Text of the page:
The Picasso of Fiber Arts...Just Call Me John

He’s been called the Picasso of fiber arts, and he’s walked up and down the floors of Frankenmuth Woolen Mill for over 40 years. At a time when corporate titles and salaries tend to lure business administration majors away from home and community, we count our lucky stars every day that John Ehrlinger chooses to live right here in town, where he can walk to our mill each morning.

 “I grew up 7 miles outside of Frankenmuth,” says John, who shies away from the title of Resident Picasso and instead refers to himself as “Production Manager.” His grandmother worked inside our walls hand-tying comforters until she was 82. When John turned 16, he started looking for work, and she told him the mill was hiring.

 "I was in awe of the machinery,” John recalls of the first time he crossed our threshold as a boy. “Just seeing it, watching it run.” What started out as a simple teenage job cleaning up at the end of the day turned into a life-long vocation. John went away to college to earn his degree, but returned home during every break and between semesters to help out.

 He has helped us build stores, carted our products to trade shows, and even worked with our remodeling projects. He’s also the person our sheep farmers seek out when they come to see us. He oversees the journey of their fleeces from raw wool to finished roving, developing color blends, assuring the perfect effect is achieved with every lot. “It’s a special job,” he admits, because he works with our shepherds from generation to generation, watching their children grow up while he continues to draw the best from their fleeces. He’s also the person who keeps the machines running, making friends with all the old mill equipment. “With the age of some of these machines, if they were vehicles, they’d have 4 million miles,” he quips. “You can’t buy parts for them anymore. You have to fabricate your own parts.” He does that, too.

 We don’t have fancy titles that we can offer John.  We don’t have corporate salaries or corporate ladders. Like everyone around here, he does a little bit of everything that needs doing. But if you listen to the soul behind his words, you’ll find the secret that keeps him here at Frankenmuth Woolen Mill. Family. He talks about the old carding machines like they are his aunts and uncles; keeps track of our farm families like they were his own; cherishes living in a small town where his own sisters live just a few minutes’ drive away; and sticks by our side through thick and thin. When he walks in every morning, his smile reminds us that our mill isn’t just a place to crank out product. He won’t call himself Picasso, but he is a true artist, because he makes us see our lives and our work, whether we’re washing wool, tying comforters, raising sheep or repairing machinery, as beautiful. What we do here is a way of life, for generation after generation, and he makes us proud to call this place home.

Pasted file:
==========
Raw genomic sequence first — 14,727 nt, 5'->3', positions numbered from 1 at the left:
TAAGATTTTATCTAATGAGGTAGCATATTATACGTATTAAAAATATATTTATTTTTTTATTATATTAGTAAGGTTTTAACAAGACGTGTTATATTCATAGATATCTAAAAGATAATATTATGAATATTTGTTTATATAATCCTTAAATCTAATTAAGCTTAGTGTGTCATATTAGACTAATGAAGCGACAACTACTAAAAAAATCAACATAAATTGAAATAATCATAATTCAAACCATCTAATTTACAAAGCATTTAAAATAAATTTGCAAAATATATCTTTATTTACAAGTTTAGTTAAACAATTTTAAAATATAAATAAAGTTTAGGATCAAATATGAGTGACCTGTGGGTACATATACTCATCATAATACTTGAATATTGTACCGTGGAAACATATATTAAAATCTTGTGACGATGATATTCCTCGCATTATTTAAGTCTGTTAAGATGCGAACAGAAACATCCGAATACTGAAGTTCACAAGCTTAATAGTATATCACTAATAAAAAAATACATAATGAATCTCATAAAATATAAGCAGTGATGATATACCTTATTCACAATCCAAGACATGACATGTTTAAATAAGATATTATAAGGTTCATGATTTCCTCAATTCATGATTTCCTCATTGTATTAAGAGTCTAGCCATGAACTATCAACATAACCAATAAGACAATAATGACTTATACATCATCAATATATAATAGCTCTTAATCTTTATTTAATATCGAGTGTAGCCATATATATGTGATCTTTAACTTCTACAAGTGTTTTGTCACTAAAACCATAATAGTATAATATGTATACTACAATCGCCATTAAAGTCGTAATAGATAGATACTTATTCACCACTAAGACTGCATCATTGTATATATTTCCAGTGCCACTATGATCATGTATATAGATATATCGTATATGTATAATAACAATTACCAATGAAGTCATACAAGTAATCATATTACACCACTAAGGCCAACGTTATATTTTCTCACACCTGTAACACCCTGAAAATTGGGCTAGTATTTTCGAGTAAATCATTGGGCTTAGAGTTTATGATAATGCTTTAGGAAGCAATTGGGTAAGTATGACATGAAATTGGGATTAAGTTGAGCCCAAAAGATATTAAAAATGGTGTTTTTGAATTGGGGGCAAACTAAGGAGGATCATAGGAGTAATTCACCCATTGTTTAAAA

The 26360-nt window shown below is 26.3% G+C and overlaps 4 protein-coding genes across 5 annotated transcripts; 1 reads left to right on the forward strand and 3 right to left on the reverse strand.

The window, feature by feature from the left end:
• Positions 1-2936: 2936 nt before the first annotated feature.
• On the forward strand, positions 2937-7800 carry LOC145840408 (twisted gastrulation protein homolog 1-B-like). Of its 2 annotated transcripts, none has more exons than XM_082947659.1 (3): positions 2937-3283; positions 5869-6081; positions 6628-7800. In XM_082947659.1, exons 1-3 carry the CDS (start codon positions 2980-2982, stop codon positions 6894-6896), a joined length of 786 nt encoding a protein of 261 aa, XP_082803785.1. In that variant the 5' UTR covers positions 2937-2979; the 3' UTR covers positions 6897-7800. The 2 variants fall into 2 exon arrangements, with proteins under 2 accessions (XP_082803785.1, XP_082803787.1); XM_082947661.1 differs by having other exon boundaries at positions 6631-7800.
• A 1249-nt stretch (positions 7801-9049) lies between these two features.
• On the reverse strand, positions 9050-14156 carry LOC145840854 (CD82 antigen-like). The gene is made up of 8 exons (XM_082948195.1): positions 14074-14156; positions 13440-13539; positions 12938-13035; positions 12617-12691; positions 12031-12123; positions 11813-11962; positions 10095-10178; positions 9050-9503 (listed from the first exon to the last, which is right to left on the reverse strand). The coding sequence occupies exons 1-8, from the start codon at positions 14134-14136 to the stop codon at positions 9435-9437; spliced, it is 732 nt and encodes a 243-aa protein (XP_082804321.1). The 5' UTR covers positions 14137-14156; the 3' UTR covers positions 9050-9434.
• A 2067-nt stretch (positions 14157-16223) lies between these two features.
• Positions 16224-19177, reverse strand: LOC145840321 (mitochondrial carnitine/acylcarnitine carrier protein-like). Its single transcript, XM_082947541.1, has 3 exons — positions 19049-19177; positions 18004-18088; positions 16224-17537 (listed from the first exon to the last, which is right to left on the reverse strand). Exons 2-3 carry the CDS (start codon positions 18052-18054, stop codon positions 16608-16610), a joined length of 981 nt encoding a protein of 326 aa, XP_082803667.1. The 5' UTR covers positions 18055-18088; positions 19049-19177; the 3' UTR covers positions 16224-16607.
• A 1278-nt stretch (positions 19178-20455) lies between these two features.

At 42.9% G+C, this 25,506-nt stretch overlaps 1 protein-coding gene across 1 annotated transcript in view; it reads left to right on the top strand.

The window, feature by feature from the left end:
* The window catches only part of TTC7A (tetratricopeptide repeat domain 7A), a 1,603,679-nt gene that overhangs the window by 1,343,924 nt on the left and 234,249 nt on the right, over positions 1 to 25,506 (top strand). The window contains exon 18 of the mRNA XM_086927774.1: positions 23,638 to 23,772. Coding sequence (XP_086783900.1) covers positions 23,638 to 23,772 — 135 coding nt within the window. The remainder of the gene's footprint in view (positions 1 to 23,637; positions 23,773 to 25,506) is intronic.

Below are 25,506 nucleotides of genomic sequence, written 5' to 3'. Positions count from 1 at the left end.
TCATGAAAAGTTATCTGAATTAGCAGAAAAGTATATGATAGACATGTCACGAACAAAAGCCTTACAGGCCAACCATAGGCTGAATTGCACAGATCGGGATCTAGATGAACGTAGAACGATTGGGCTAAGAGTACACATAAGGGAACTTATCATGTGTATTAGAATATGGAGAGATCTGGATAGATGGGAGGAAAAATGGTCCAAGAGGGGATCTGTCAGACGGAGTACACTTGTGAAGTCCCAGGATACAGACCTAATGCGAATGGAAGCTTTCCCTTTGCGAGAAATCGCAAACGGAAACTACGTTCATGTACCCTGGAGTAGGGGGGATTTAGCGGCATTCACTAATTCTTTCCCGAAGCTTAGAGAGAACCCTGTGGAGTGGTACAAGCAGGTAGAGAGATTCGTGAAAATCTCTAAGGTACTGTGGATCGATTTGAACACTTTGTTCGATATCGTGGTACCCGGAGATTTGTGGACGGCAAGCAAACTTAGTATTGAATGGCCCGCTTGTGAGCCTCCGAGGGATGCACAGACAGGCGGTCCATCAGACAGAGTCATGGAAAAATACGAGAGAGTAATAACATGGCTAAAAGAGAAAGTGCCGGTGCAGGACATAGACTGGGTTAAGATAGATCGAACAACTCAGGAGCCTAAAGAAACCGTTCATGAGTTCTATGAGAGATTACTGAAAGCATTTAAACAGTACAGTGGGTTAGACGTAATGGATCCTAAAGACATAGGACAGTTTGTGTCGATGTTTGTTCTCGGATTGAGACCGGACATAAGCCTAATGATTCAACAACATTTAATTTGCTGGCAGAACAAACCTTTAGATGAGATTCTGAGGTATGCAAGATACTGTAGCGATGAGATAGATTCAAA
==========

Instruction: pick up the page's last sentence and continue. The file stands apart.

3 comments

  • So amazing not to many people can say this about their job . I can only hope I can find such treasures in mine or find one that would be so positive .

    Betty Liller
  • Enjoyed reading this. Such kind words about John. Proud to call him my ‘brother’.

    Lorie Keinath
  • Truly the beat of the drum he is a friend to the customers and to the mill. I am guessing he is also a king pin in the town as well. I am proud to call him a friend even tho I was a small-no- a tiny producer. He always made me feel like I was number one. So nice to know he is appreciated for being so genuine!

    Sue

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The Making of Frankenmuth Woolen Mill Bedding

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